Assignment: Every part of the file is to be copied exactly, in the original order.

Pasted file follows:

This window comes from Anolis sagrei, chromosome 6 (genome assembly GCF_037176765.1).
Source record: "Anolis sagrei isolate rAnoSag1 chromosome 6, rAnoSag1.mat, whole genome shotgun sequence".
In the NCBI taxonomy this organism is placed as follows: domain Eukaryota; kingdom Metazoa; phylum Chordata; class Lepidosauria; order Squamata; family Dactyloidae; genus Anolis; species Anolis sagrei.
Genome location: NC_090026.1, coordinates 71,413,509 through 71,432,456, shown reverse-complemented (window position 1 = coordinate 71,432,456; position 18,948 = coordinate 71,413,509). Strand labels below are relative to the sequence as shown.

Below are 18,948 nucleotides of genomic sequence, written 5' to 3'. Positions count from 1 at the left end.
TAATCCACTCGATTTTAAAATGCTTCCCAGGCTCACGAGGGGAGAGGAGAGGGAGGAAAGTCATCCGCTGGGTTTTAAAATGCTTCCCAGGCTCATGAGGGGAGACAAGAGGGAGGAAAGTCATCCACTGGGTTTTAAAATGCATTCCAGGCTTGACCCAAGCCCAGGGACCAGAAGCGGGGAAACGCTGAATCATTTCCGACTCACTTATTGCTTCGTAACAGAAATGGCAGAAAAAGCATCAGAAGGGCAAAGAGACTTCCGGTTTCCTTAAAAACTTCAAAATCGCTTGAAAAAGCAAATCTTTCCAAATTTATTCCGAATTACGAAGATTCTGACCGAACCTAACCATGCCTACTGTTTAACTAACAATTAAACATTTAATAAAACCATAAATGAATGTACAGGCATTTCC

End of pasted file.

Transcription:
This window comes from Anolis sagrei, chromosome 6 (genome assembly GCF_037176765.1).
Source record: "Anolis sagrei isolate rAnoSag1 chromosome 6, rAnoSag1.mat, whole genome shotgun sequence".
In the NCBI taxonomy this organism is placed as follows: domain Eukaryota; kingdom Metazoa; phylum Chordata; class Lepidosauria; order Squamata; family Dactyloidae; genus Anolis; species Anolis sagrei.
Genome location: NC_090026.1, coordinates 71,413,509 through 71,432,456, shown reverse-complemented (window position 1 = coordinate 71,432,456; position 18,948 = coordinate 71,413,509). Strand labels below are relative to the sequence as shown.

Below are 18,948 nucleotides of genomic sequence, written 5' to 3'. Positions count from 1 at the left end.
TAATCCACTCGATTTTAAAATGCTTCCCAGGCTCACGAGGGGAGAGGAGAGGGAGGAAAGTCATCCGCTGGGTTTTAAAATGCTTCCCAGGCTCATGAGGGGAGACAAGAGGGAGGAAAGTCATCCACTGGGTTTTAAAATGCATTCCAGGCTTGACCCAAGCCCAGGGACCAGAAGCGGGGAAACGCTGAATCATTTCCGACTCACTTATTGCTTCGTAACAGAAATGGCAGAAAAAGCATCAGAAGGGCAAAGAGACTTCCGGTTTCCTTAAAAACTTCAAAATCGCTTGAAAAAGCAAATCTTTCCAAATTTATTCCGAATTACGAAGATTCTGACCGAACCTAACCATGCCTACTGTTTAACTAACAATTAAACATTTAATAAAACCATAAATGAATGTACAGGCATTTCC